I have two mommies, a poetry mum and a non-fiction mum. Or more to the point, I have several mommies. Because it really does take a village to raise a child, especially when she's as recalcitrant as I am. But the mother of my poetry, Laura H., the founder of UVU's Touchstones Journal of Art and Literature, is retiring at the end of Spring semester. I'm not sure how to explain the gift we're giving her. You see, she lost a child, her only son, about twelve years ago. He was vibrant, bright, tumultuous, and artistic. I identify with him in ways that don't make sense considering we never met. But he made an impression on anyone who did.
He jumped trains. Crazy kid. Jumped trains, tagged them, wrote beautiful poetry, was in love with justice and philosophy. And then, one tragic night, went caving with three friends and never came back. The story is almost too difficult to write, but they all ended up drowning in attempt to swim through an underground tunnel from one part of the cave to another. The mother of poetry laid her only child to rest at the tender age of 24.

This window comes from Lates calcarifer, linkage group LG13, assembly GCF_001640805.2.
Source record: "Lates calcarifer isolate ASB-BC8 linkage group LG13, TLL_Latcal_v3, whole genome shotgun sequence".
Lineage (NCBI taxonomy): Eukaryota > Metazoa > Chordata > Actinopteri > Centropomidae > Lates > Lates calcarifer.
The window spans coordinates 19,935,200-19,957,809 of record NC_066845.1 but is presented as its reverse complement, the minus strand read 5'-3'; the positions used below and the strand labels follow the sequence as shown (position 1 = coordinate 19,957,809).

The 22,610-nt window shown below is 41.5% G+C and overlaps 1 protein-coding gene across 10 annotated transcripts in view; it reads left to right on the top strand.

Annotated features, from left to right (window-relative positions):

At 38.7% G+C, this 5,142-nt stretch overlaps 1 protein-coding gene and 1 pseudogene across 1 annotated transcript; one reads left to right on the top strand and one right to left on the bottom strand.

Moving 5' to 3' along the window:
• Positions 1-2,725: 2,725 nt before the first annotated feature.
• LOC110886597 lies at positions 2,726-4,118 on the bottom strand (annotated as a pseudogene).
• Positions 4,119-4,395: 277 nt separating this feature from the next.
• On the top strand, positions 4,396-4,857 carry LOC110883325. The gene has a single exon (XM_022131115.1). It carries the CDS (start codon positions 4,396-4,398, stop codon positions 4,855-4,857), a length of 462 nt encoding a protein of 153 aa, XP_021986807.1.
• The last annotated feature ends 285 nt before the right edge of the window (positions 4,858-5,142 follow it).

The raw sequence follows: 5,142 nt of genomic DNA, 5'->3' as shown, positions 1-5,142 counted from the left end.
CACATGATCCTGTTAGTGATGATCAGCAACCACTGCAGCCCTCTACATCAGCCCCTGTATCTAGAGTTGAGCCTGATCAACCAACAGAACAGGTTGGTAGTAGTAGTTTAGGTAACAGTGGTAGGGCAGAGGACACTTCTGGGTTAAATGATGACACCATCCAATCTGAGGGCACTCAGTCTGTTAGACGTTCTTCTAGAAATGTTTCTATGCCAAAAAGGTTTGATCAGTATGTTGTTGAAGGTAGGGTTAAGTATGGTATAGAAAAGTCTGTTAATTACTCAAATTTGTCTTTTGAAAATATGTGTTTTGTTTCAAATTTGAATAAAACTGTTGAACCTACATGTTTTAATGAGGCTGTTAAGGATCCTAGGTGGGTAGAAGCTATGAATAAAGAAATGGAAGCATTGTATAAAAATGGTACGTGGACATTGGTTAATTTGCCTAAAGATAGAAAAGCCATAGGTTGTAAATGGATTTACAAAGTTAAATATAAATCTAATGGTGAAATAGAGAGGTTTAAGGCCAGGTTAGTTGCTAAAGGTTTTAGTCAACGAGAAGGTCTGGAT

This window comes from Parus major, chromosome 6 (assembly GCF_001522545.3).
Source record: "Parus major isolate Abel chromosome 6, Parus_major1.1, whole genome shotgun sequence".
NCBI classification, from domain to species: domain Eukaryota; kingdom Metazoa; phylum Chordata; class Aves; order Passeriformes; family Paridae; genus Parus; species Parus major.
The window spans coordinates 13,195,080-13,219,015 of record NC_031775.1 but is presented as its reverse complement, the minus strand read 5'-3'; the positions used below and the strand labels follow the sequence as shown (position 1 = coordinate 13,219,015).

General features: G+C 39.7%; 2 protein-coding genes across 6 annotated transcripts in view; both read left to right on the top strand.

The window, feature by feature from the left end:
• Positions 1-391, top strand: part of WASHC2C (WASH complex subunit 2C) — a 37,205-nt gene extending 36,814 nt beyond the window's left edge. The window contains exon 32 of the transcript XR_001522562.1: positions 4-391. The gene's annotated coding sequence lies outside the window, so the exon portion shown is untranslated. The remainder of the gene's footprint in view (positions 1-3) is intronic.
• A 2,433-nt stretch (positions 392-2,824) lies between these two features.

He left a legacy in his wake. One that rumbles behind my duplex in the night and shows up like a ghost every so often on my morning walks along the tracks. A book has been made of his tags, and copies of a zine he started started are still floating from person to person. The mother of poetry tells the story of her son defending his girlfriend's honor with a bushel of peaches. She tells how he went in search of a guru for his devotion to Hinduism and returned disillusioned by dogmatism. She tells how he screamed for change.
My poetry mother is retiring at the end of Spring semester. With the help of the Touchstones crew and past alumni, we're giving her back a piece of her legacy and the inspiration of her only son. We need more like her and more like him.
RIOT SERIES 2017